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Proof: 86
Color: dark amber
Nose: peat smoke, roasted barley, toasted almonds, honey
Taste: peat, brine, cloves, honey, baked apricot
Finish: warm and smoky
Value: meh

Ok, let me be straight with you:

I don’t review Scotch up here.  I don’t and I won’t.  And Hakushu 12 is why.

Seriously, I was going to title this review:

“The Hakushu” 12-year-old Japanese Whisky; or; Why I Don’t Review Scotch.

I nabbed this bottle from my local BevMo for around $90 when I saw it was back in stock. Apparently, locals love the stuff so much, that when bottles come in, they go right back out the door within hours… sometimes minutes.

Yet I have the same reaction to Hakushu 12 that I had to Blanton’s Bourbon: what’s the big deal?

This reaction is in large part to what’s missing from Hakushu 12 and an even larger part to what’s present: peat.

Which brings me to the “Let’s not mince words™” statement:

Hakushu 12 is a peaty let down from Suntory House.

Feel free to start flaming me.

Seriously though, don’t you feel that it’s dishonest for a Japanese Whisky to have pronounced peat notes?  That’s like a Scotch with serious green tea and cherry blossom. (Shut up… I *know* it’s coming…)  Peat is present in Scotch and Irish whiskies because peat is a part of the process. I don’t knock Lagavulin 16 for having serious peat notes from scent to finish because I know what a central part it plays in production. But why is it needed here? I know, I know:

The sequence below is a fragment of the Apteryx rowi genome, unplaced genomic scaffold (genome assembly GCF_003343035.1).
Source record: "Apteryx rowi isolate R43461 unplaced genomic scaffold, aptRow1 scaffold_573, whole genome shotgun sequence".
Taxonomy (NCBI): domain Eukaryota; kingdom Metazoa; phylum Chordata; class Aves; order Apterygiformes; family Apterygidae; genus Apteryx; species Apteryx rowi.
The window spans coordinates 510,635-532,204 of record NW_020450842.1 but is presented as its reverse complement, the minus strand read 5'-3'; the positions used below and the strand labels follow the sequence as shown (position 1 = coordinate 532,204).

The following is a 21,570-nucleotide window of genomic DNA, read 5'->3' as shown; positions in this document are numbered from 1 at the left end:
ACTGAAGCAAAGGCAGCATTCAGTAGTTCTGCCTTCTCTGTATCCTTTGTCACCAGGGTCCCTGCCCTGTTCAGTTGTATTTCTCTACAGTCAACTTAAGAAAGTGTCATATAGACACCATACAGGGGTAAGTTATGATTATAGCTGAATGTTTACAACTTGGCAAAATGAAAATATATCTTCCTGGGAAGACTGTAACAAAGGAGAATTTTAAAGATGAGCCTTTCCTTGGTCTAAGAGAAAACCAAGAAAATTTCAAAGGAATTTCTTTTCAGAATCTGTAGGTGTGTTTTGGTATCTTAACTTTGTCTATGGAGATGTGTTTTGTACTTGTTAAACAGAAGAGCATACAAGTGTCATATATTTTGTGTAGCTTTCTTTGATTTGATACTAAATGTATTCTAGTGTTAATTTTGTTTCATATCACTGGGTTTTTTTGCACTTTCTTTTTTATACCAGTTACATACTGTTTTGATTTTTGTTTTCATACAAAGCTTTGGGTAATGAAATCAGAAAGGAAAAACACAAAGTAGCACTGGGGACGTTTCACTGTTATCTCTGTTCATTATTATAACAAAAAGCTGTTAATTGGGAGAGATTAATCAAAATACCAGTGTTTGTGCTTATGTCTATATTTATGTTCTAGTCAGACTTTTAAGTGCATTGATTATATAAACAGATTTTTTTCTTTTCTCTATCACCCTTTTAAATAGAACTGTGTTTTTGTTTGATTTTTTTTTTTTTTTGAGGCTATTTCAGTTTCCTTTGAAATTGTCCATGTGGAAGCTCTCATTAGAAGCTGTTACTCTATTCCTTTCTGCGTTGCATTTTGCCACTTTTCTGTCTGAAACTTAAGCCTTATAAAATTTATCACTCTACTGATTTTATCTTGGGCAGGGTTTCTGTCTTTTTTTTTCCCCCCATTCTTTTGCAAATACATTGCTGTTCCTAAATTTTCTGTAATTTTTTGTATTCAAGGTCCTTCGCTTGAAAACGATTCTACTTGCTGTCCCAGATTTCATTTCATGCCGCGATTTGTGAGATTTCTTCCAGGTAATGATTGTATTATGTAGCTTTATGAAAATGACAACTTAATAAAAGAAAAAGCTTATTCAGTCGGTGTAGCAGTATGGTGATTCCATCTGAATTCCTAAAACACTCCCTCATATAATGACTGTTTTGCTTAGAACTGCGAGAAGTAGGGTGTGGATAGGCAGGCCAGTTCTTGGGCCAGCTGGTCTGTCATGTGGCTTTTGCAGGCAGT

“Because modern Japanese Whisky has been emulating Scotch Whisky for decades.”

And here’s where I lay my cards on the table:

I don’t like the taste of peat.

There. I said it.

I love the smell of peat. The scent of a peat fire on a cold day is one of my favorite smells on the planet. It’s only beaten by the scent of my wife wearing her favorite French perfume and the smell of home made coq au vin.  I crave the scent of peat.  But I don’t want it in my mouth. {that’s what she said}

Which is why I don’t review Scotch Whisky up here. It would be unfair of me to rate Dalmore 15 at a 98 because its smoke is barrel char and present only on the finish, while rating Ardbeg An Oa an 83 because ohgawdallthepeatiness!

Suntory time.

Now that my disclaimer is proclaimed, I disagree with every single reviewer who claims that the peat in Hakushu 12 is mild, or just on the finish.  It’s noticeably present… from nose to finish. Anyone who thinks otherwise is either fooling themselves, lying, or should stop reviewing whisky.

Still and happily: the scent lured me in. The peat on the nose is a nice peat smoke… which, as noted, I adore. The other notes of barley, almond, and honey made me think, “Ok. Here’s a Scotch Whisky imitator that got it right.”  And while others who love or even like peat flavor will agree with that sentiment…

My palate was attacked by the peat flavors. Assaulted.  I had to go in for a second, then a third sip to get at the honeyed apricots and clove notes.  The brine, however, I thoroughly enjoyed. (Which is why I’m sad that I will NEVER write up Old Pulteney “The Navigator” because it’s a lovely briny treat!) Once I was able to set aside the peat, the flavors that are present are enjoyable.  But where is all the complexity? Where are the green or black tea notes? Where’s the jasmine or sakura blossom? I know it’s single malt and not blended, but the environment in which the barrels for Hakushu 12 were aged must have been sterile and devoid of any influential plant life.

For me, that is where Hakushu 12 falls flat. It lacks in all subtlety and complexity. I did not pick up any additional flavors while finishing my dram. What I got on the first three sips was all I will ever get from it.

And because of that:

Final Rating: 86 out of 100